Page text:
Monday, December 17, 2012

Our Sympathy and Resources to help talk with children about traumatic events

First, on behalf of the SERC Library and SERC, we extend our sympathy to the families and friends of those who were lost on Friday at the Sandy Hook Elementary School, our support and thoughts to the rest of the students and the teachers, and our thanks and support to the first responders.   You will all be in our thoughts for a very long time, if not for forever, know that we are thinking of you.     

The SERC Library has resources you can use under the keywords:  crisis, post-traumatic stress, grief, death, and bereavement.  The resources listed below are more immediate resources. 

Please continue to check the blog for additional resources as they are made available.

Jenny Groome from the Connecticut State Library has posted some Federal resources to the Connecticut State Library’s Blog on Tips for Helping Children Cope After Traumatic Events,

In addition,  Alberta Richetelle, Program Director and Judith Kronick, Reference Librarians for Healthnet sent these links along:

Healthnet : Connecticut Consumer Health Information Network
       Lyman Maynard Stowe Library – University of Connecticut Health Center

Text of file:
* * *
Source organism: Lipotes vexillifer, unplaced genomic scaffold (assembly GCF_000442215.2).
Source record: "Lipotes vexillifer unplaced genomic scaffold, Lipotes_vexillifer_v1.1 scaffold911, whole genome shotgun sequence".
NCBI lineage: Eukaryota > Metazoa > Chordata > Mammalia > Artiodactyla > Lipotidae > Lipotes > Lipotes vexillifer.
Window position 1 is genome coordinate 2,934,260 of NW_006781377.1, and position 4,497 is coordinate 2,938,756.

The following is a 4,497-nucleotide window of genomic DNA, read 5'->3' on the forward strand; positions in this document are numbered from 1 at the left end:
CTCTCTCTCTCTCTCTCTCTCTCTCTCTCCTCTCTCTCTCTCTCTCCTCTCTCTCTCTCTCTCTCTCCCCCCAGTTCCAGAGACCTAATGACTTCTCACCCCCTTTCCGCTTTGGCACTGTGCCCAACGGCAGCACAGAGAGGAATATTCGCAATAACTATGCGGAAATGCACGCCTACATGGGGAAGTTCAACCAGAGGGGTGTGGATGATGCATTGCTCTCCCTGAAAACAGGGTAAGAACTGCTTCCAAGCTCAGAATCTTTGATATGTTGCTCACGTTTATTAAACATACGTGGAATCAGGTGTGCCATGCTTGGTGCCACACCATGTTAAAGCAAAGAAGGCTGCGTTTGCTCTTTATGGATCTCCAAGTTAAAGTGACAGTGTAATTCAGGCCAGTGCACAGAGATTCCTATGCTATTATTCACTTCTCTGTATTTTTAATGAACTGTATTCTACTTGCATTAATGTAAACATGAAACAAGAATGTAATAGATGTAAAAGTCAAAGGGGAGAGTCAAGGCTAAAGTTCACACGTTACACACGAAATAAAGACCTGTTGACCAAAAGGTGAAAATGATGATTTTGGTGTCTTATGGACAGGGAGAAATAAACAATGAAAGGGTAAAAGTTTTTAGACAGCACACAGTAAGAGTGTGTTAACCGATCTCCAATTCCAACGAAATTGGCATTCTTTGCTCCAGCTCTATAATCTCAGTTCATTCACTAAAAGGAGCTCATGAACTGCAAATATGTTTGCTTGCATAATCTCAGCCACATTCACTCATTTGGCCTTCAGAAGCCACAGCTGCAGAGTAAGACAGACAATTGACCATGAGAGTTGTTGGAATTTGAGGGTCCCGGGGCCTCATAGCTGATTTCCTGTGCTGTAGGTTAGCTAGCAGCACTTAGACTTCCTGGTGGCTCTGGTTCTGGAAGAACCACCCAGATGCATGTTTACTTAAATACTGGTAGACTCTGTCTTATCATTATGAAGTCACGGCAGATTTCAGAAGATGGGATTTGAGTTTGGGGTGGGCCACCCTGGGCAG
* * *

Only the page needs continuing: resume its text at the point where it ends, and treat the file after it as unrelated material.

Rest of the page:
P.O. Box 4003    Farmington CT 06034-4003
                                           Telephone: 860/679-4055

Helping your children manage distress in the aftermath of a shooting
From the American Psychological Association

Helping Children and Adolescents Cope with Violence and Disasters: What Parents Can Do/How Parents Can Help
From the National Institute of Mental Health

Age-Related Reactions to a Traumatic Event
From the National Child Traumatic Stress Network

Children and the News
From American Academy of Child and Adolescent Psychiatry

Coping With Unexpected Events: Depression and Trauma
SEE SECTIONHelping and Talking with Children
From the Depression and Bipolar Support Alliance (DBSA)

Tips for Talking to Children about the Aurora Shooting
From American Academy of Child and Adolescent Psychiatry

From Exchange Every Day:

In the wake of the tragic shooting in Connecticut, many of you will be working with children and families who will have questions, concerns, and fears you need to deal with.  And, it is important that you deal with these issues forthrightly and appropriately.  We have surveyed members of the Exchange community and they how to respond: 


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